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              donttreadonme March 21, 2019 at 3:30 pm

              Like I said, for the rider who doesn’t pay for their own stuff. Good time on you being grouchy and condescending though, let me guess, a roadie.

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          mh March 20, 2019 at 12:01 am

          From some quick and lazy internet research, I think e-bike helmets have to meet some kind of motorbike standards, and are designed for higher speeds. Heavier? More protective? Meaningless difference? I couldn’t tell.

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    BradWagon March 19, 2019 at 11:02 am

    All my helmets are MIPS but even so I took a nice 5 minute nap last summer. Depending on scenario this looks like a much larger improvement from MIPS then even MIPS was from EPS. Currently race in a Bontrager so definitely will be looking at these when upgrading.

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    Johnny Bye Carter March 19, 2019 at 11:34 am

    Are they 48x more effective at keeping drivers from running into me?

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      Andrew Kreps March 20, 2019 at 1:05 pm

      You and I should talk lights and horns. 😀

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    gtrain March 19, 2019 at 12:34 pm

    This is great! I suffered a TBI when I was 18 and have first hand experience. I will most definitely invest in one of these helmets. I did a tour of the Lab with Michael Bottlang a few months back and got to see some of the research out into it. Stoked to see it released!

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    Matt M March 19, 2019 at 9:22 pm

    Hmm… this looks amazingly similar to the Smith Koroyd helmet technology.
    R&D = Rip off and duplicate.
    https://www.smithoptics.com/us/techbike

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      world's slowest mamil March 20, 2019 at 4:28 pm

      They’re superficially similar, but WaveCel is less rigid and only needs to be attached to the edges of the helmet, while Koroyd is fairly rigid and has to be attached to the entire helmet. That allows WaveCel to compress quicker and act as a slip plane. Plus, the pattern is hopefully better for ventilation. Koroyd helmets are bloody awful in that regard.

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    mh March 19, 2019 at 11:47 pm

    Ordered one tonight, and just hope it’s small enough for my pinhead. Having had one major TBI (auto crash) and several concussions (bike – I don’t fall competently), I don’t ride without a helmet, but I don’t trust them to be much use. A helmet might be most useful as a signal to drivers that I respect (what’s left of) my brain, but I’m hoping this one will actually deflect forces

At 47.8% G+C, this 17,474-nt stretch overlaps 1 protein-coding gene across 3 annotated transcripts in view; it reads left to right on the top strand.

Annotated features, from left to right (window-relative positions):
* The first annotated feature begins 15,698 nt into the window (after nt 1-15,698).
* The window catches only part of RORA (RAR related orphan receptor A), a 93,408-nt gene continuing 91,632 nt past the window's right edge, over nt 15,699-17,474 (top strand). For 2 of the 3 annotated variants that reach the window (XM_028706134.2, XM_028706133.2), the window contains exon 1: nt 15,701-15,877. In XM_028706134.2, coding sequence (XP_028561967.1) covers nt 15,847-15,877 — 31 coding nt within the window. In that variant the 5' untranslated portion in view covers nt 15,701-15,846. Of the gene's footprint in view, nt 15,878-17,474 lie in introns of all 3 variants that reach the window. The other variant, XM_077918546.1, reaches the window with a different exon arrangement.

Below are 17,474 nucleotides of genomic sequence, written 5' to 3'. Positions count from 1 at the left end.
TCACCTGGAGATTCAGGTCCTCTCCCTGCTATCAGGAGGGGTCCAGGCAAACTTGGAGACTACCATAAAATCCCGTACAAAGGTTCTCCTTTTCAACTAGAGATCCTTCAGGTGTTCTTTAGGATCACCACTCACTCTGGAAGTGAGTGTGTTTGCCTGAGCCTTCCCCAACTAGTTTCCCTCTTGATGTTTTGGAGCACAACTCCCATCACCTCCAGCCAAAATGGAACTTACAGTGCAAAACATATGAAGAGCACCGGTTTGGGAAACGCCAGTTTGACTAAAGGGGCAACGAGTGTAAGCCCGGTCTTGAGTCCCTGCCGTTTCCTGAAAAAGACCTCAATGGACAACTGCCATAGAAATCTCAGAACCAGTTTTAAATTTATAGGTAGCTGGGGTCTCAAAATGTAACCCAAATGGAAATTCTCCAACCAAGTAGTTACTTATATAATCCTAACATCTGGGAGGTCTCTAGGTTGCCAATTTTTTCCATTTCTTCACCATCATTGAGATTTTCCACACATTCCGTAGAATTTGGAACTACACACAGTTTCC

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    canuck March 20, 2019 at 6:13 am

    I would have said weight plays into it, in that getting the same safety results from less weight (less material) would take more engineering and testing, but the Spectre model at $149 weighs less than the XXX model.

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    Ron G. March 20, 2019 at 8:12 am

    48 times more effective at preventing concussions? It’s well-documented that bicycle helmets have minimal protection from concussion. So, if you start with nothing, and multiply it by 48, what do you get?

    Marketing hype.

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    BradWagon March 20, 2019 at 11:22 am

    Because the Spectre has less material in it. The XXX has more material on shell and appears to even be larger overall to improve aerodynamics, weight difference is within 10 grams despite this.

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    Al March 21, 2019 at 2:02 pm

    This is a very cool helmet. I ran out to check it out today as I’m in the market for a new helmet and wanted to get one of the MIPS 2.0 (not an official designation, just something I made up) helmets coming to market. The thing that surprised me is that the cheaper one has a nice clasp design while the more expensive one has the traditional helmet strap clasp. I found that odd.

    The immediately obvious down side to this material will be that it will trap bugs which will then be difficult to clean out.

    Anyone know where I can physically check out the Smith helmet with Koroyd mentioned by Matt earlier in the comments? So far, I’ve been to Universal and Bike Gallery. Thanks

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    Clark in Vancouver March 22, 2019 at 10:16 am

    Do the tests determine how many angels can dance on the head of a helmet?

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    David Lewis March 25, 2019 at 3:46 pm

    TAKE10 through April 1st.